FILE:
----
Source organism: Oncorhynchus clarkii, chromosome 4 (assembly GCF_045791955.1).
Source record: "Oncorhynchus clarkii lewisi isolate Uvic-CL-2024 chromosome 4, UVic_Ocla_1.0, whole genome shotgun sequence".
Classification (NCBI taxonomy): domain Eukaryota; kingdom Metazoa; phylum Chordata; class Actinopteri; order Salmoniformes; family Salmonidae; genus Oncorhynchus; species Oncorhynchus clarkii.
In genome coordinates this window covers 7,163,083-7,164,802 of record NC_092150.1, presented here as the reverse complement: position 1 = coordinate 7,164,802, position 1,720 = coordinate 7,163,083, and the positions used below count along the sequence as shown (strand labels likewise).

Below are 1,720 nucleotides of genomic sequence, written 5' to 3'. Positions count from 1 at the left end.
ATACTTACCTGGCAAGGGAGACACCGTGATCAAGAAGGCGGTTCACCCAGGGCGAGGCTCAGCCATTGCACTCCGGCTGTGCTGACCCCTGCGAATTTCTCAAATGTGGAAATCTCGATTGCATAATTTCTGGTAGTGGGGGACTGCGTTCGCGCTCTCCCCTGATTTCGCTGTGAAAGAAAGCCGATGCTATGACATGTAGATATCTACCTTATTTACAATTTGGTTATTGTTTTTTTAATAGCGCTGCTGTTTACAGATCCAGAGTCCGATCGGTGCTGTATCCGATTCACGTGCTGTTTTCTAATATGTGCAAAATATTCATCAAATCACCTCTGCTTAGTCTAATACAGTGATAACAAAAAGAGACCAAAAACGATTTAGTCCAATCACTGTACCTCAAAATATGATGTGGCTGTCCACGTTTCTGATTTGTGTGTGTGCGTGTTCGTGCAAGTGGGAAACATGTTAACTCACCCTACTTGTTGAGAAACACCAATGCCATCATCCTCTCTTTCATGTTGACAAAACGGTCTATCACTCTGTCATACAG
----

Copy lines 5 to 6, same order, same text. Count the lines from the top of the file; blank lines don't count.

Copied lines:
Below are 1,720 nucleotides of genomic sequence, written 5' to 3'. Positions count from 1 at the left end.
ATACTTACCTGGCAAGGGAGACACCGTGATCAAGAAGGCGGTTCACCCAGGGCGAGGCTCAGCCATTGCACTCCGGCTGTGCTGACCCCTGCGAATTTCTCAAATGTGGAAATCTCGATTGCATAATTTCTGGTAGTGGGGGACTGCGTTCGCGCTCTCCCCTGATTTCGCTGTGAAAGAAAGCCGATGCTATGACATGTAGATATCTACCTTATTTACAATTTGGTTATTGTTTTTTTAATAGCGCTGCTGTTTACAGATCCAGAGTCCGATCGGTGCTGTATCCGATTCACGTGCTGTTTTCTAATATGTGCAAAATATTCATCAAATCACCTCTGCTTAGTCTAATACAGTGATAACAAAAAGAGACCAAAAACGATTTAGTCCAATCACTGTACCTCAAAATATGATGTGGCTGTCCACGTTTCTGATTTGTGTGTGTGCGTGTTCGTGCAAGTGGGAAACATGTTAACTCACCCTACTTGTTGAGAAACACCAATGCCATCATCCTCTCTTTCATGTTGACAAAACGGTCTATCACTCTGTCATACAG